If you’d told me several years ago that during the summer of 2016 I’d spend a whole morning, miming the action of pumping a tit to bemused looking, elderly ladies, on the other side of Europe, I’d have been dubious. Today this happened.
I was traipsing around Budapest in a desperate quest for a breast pump. From shop to shop I travelled, like J.R Hartley looking for a book on fly fishing, but with more nipples. And you know what? Not one person in any of the shops spoke a word of English! What on Earth are they teaching these people in the breast pump selling schools of Budapest!?
The situation repeatedly played out like this.
I enter a pharmacy/medical supply shop.
An elderly, gruff Hungarian woman stares at me blankly.
“Beszél Angolul (Do you speak English)?” I say.
“Nem (No)” they reply.
I do the only thing I can, and look them in the eyes pleadingly, whilst pretending to grab my imaginary tits and squeeze them.
Cue a furrowed brow from the gruff Hungarian lady.
My eyes become more and more pleading as my tit squeezing mime becomes more and more elaborate. On a few occasions they twig and answer me with a shake of the head. On a few other occasions they just continue to stare blankly. But, just like those man hungry Mounties, I eventually get my man/breast pump.
My search was all in preparation for my ladies finally returning home to our Buda Nest. Mila was born four days ago, but due to the particularly savage nature of the birth, Mila ended up hurting her collar bone and my wife dislocated her arsehole (or something like that). So they’ve been kept in until now to recuperate. Mila also needed a blood test as she was apparently looking a bit pale. Thankfully the results came back positive, with the midwife concluding that she was probably looking a bit pale because she was half British! What the…!? But today was the big day. They’d been given the all clear! My little lady and my even littler lady were coming home.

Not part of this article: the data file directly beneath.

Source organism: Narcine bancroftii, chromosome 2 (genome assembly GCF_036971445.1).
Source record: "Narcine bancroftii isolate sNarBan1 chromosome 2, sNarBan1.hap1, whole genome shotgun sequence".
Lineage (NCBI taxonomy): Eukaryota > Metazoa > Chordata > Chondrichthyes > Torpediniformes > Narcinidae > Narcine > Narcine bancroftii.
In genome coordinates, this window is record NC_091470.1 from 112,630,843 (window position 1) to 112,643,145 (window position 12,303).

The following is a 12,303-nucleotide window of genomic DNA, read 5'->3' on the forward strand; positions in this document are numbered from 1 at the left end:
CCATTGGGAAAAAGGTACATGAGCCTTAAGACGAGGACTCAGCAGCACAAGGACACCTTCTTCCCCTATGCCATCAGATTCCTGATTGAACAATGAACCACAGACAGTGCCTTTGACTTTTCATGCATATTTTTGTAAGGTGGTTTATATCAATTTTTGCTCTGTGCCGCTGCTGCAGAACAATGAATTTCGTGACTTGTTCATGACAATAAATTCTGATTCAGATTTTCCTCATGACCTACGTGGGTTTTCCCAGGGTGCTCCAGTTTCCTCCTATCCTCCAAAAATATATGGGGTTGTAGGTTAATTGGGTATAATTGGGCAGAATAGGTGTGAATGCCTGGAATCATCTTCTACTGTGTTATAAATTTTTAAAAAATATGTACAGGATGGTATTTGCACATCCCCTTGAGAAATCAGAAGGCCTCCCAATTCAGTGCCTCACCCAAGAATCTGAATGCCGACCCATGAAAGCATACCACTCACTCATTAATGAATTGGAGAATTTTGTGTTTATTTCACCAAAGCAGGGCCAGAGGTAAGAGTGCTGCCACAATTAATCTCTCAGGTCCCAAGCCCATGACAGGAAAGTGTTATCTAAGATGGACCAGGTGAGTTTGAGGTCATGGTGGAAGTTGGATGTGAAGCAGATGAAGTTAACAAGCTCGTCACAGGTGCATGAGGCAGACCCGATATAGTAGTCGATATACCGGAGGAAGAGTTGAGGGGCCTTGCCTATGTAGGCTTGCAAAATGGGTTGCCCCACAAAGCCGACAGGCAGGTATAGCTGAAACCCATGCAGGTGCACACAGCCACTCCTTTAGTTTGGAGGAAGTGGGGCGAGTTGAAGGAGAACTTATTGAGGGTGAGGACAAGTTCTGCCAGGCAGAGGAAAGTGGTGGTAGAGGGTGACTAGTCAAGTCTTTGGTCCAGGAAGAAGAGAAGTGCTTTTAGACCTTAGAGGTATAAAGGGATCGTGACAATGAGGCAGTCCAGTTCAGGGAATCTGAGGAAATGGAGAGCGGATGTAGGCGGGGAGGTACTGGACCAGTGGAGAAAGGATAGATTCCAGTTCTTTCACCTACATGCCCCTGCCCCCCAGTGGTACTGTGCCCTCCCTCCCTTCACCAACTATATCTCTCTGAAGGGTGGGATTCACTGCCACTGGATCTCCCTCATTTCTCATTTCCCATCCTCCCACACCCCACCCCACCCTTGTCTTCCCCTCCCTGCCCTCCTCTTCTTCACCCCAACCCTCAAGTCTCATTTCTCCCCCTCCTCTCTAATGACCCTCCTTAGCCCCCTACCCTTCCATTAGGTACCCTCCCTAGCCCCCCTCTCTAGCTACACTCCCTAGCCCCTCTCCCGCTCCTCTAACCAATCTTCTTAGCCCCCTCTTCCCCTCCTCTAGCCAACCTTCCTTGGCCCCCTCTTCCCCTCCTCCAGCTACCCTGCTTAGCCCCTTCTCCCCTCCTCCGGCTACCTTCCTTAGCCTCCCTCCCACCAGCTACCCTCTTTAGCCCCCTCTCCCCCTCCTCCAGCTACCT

The message to come and collect them comes through and I’m overjoyed, despite the fact that it might disrupt my evenings, which over the last four days have consisted of me, a pair of underpants, a sofa, The Olympics and a bottle of wine. I jump in the car and race across Budapest to collect my girls.
Once at the hospital it becomes apparent that we now have an abundance of possessions that must go with us wherever we go. In the past, when we’ve hosted friends with children I’ve always been incredulous or sneerful, or both (sneerdulous?) by the sheer amount of apparent ‘shit’ that they’ve hauled with them. Sterilisers, little tubs of slop, numerous wheeled contraptions, bags, more bags, a few more bags just in case. Now, even before our baby has arrived home, I cast my eye at our car full of ‘stuff’ and begin to calibrate with their apparent madness. It was bursting at the seams with baby shit (not literally)! I make a mental note to do all that I can to stop this insanity in it's tracks. We need to be the kind of couple who put our flip-flops on, chuck the baby in a baby bag, grab our passports and toothbrushes and head to The Amazon. This may be wishful thinking.
We leave the hospital and drive home. Mila screams from start to finish. On the straights I almost reach twelve miles an hour. After what seems like several days (but was in fact less than twenty minutes), we get home and it hits us.
What the holy fuckety fuck do we do now?